Does any easing in the market change the focus of the sales force?

When we take a look back at the residential property market in New Zealand over the last couple of years, and the large number of new people joining the sales force, it could mean that as many as 40% of the now active sales force may never have worked in a market of stable or easing values.

We have all read of the many localities that have enjoyed large capital gains over that period:

- some areas where properties have sold before any marketing ever commenced (too many in my view)

- many sold and easily exceeded the vendors expectations, especially at auction when multiple bidders competed,

- and, the vendors asking price was met by one of the first buyers to inspect.

This has meant that the focus in the sales force was in securing more listings – and wasn’t it competitive? - as it was very easy to sell in most localities. And now we have many sales people who know no other way.

All the indicators of a growing buyer resistance to the new values began to show itself in Auckland in the second half of November in 2003. Some houses started to sit as their owners continued to place their expectations above the market and the eager sales force may have supported their views in order to secure the listing. Whilst the summer holidays got in the way, and may have distorted the trend, and we won’t know a real indication of any new market direction until the February sales statistics are released in March. If the anecdotal evidence of the last few weeks in January and early February (when this is being written) was to continue as a trend we will need to see a change in the focus of the sales force – and many will not have worked in this type of market before.

The initial indicators are pretty simple to read:

- less or no bidders at auctions
- less multiple offers
- houses the sales force thought would sell, simply sticking
- decrease in median price – though not always an indicator of falling values as it often can show a change in market segment activity
- increase in median days to sell
- more for sale signs
- the same adverts repeated a lot more.

All this leads to the buyers having more choice and suddenly the negotiating power, held recently by the vendors, starts to move to the buyers. They can now start to shop around.

Now we may move to a market, where the sales force focus changes from competing for listings to servicing listings and competing for buyers.

This will be a new skill set for many and managers will need to address this new focus to avoid listings running through to expiry – not seen for sometime.

As always the vendors will be in resistance about accepting any easing in values or that their expectations, as fuelled by media articles and stories of amazing prices in their locality last year. It may take time for the message to get through and some salespeople will find themselves with listings purely because their vendor wanted to access the capital gains made over recent times. These are the vendors who will resist any change the hardest.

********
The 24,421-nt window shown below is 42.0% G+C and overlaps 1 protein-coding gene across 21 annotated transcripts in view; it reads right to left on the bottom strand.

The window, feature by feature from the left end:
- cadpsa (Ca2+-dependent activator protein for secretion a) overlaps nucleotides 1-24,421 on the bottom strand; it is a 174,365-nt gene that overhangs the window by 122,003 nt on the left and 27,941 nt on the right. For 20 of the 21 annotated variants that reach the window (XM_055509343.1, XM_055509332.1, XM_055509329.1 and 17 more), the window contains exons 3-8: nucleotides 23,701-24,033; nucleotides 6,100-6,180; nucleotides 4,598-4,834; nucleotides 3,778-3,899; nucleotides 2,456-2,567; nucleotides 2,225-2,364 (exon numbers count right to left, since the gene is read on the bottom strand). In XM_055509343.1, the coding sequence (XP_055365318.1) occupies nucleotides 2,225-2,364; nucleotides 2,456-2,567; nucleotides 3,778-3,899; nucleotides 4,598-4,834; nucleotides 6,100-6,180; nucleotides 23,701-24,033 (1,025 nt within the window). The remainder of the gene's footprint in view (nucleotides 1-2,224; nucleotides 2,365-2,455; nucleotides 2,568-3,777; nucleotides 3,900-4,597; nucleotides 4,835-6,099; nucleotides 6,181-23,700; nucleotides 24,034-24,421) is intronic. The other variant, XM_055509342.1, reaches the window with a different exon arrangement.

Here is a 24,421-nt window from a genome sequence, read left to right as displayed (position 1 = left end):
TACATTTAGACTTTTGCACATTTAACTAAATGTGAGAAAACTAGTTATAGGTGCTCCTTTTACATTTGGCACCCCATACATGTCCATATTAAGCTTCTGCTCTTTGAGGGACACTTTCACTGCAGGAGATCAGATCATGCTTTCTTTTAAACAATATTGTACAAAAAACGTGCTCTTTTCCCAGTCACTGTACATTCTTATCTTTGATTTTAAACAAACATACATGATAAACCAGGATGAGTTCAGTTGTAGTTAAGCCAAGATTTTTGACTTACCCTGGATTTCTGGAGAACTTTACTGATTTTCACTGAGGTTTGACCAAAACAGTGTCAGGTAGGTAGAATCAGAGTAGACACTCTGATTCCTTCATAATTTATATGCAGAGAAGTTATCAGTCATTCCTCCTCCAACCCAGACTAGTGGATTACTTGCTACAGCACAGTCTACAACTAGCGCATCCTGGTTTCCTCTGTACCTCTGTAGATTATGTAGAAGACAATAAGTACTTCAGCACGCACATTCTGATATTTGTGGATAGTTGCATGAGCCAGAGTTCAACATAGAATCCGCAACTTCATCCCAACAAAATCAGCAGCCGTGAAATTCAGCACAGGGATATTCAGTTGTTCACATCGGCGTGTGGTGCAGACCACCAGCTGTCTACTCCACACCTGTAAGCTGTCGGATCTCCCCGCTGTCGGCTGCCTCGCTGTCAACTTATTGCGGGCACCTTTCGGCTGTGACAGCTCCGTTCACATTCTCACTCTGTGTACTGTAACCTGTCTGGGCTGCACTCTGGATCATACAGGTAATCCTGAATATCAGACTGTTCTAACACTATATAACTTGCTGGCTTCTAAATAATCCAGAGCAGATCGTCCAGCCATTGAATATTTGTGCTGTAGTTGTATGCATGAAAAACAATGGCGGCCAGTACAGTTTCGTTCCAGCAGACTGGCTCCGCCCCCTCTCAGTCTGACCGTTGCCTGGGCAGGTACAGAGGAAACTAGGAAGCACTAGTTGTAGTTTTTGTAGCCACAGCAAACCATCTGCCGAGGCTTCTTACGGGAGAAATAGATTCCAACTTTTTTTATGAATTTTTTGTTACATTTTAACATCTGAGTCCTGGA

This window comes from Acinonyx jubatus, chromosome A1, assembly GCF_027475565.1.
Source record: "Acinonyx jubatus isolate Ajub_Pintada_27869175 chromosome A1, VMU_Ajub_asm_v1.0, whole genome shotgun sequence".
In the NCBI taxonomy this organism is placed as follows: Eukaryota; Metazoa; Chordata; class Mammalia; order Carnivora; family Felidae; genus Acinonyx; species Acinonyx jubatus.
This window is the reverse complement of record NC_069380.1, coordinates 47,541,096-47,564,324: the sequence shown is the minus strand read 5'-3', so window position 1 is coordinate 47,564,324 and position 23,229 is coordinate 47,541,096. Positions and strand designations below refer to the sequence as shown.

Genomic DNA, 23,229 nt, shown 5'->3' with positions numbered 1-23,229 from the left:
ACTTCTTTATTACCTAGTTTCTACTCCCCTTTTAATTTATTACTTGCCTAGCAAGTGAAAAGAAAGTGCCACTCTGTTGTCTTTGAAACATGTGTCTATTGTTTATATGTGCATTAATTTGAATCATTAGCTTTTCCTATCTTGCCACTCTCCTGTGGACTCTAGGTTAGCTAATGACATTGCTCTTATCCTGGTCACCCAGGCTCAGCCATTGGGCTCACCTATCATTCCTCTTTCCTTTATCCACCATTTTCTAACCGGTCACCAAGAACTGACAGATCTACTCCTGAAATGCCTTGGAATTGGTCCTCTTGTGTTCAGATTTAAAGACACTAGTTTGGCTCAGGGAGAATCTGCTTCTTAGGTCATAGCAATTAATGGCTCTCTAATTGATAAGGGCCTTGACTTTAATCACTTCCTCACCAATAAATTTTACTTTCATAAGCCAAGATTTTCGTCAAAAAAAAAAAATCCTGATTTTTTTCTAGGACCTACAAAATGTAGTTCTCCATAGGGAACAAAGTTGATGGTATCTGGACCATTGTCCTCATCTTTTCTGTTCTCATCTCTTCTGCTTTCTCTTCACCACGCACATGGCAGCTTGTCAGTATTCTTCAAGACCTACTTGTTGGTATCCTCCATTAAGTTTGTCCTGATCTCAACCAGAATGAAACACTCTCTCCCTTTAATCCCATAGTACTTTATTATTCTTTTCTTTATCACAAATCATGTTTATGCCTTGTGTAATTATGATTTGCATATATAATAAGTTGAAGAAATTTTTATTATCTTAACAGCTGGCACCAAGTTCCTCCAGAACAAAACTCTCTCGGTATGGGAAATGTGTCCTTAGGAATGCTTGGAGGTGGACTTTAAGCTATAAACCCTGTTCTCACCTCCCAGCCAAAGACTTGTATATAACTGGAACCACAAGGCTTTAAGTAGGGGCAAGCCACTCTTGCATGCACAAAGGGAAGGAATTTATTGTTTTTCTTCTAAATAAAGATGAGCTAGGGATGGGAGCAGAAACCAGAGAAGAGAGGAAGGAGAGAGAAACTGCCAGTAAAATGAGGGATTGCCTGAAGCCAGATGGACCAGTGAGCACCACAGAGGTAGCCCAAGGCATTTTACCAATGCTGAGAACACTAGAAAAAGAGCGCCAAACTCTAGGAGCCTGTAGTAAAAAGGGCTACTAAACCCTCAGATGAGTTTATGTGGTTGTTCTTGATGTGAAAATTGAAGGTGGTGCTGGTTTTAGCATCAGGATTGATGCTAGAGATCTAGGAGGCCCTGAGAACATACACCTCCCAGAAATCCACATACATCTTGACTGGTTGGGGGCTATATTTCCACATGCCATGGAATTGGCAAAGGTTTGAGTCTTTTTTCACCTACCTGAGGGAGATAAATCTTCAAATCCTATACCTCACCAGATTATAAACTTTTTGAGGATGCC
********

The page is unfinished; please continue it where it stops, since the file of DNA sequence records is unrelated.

As listing stocks build up it will be a case of collecting market feedback and delivering this in a format that the vendor can digest – even if it takes several doses or they protest that they are taking no less.

So some newer members of the sales force will find themselves in a new role – questioning whether they want this listing at all. The process of educating vendors to any change in values, or the fact that the market has stabilised, will mean that some will need to allow more time for the message to get through and therefore marketing programmes may need some adjustment.

So the first step may be to allow more time between launching the marketing and auction or tender date. These were shortened during the flurry of last year to make sure buyers didn’t wander off and buy something else. They simply wouldn’t wait 4 – 6 weeks, so campaigns were shortened to 3 weeks and in some cases even less. Now we need more time to educate the vendor and campaigns may need to be extended by 1 or 2 more weeks to allow time for the news to sink in.

The second step is to maintain your profile marketing focus. During the last year it was vital to promote properties with profile marketing as our vendors deserved the opportunity to achieve any market premiums that buyer competition encouraged. Now the marketing is absolutely vital to secure the buyers that are active and those that are brought to the market by strong and emotional marketing. Any easing in the market means the competition may need to be created by strong marketing – the competition that existed last year simply because demand outstripped supply, may need prompting through strong marketing campaigns.

The third strategy is to absolutely ensure your market feedback is delivered in writing and followed up with a face to face meeting a day or two later to ensure the message is received.
The habits that some sales people got into last year, a quick phone call (and early sales), will not serve you well if we see the apparent easing continue.

This will be a new skill for some sales people to develop and they and their managers need to focus on the following issues:

- track carefully the time any property is on the market and take early action
- check you have a strong marketing campaign
- collect the facts and remember bad news may be necessary
- have your feedback letters read by management before posting
- do you need to change what you say at open homes and to phone enquiries?

Whatever the market, the real professionals prosper. It is a case of making sure we are adapting to any changing market conditions. Coupled with that is that some core activities don’t change and it is a question of once again focussing on these core activities and doing them superbly.


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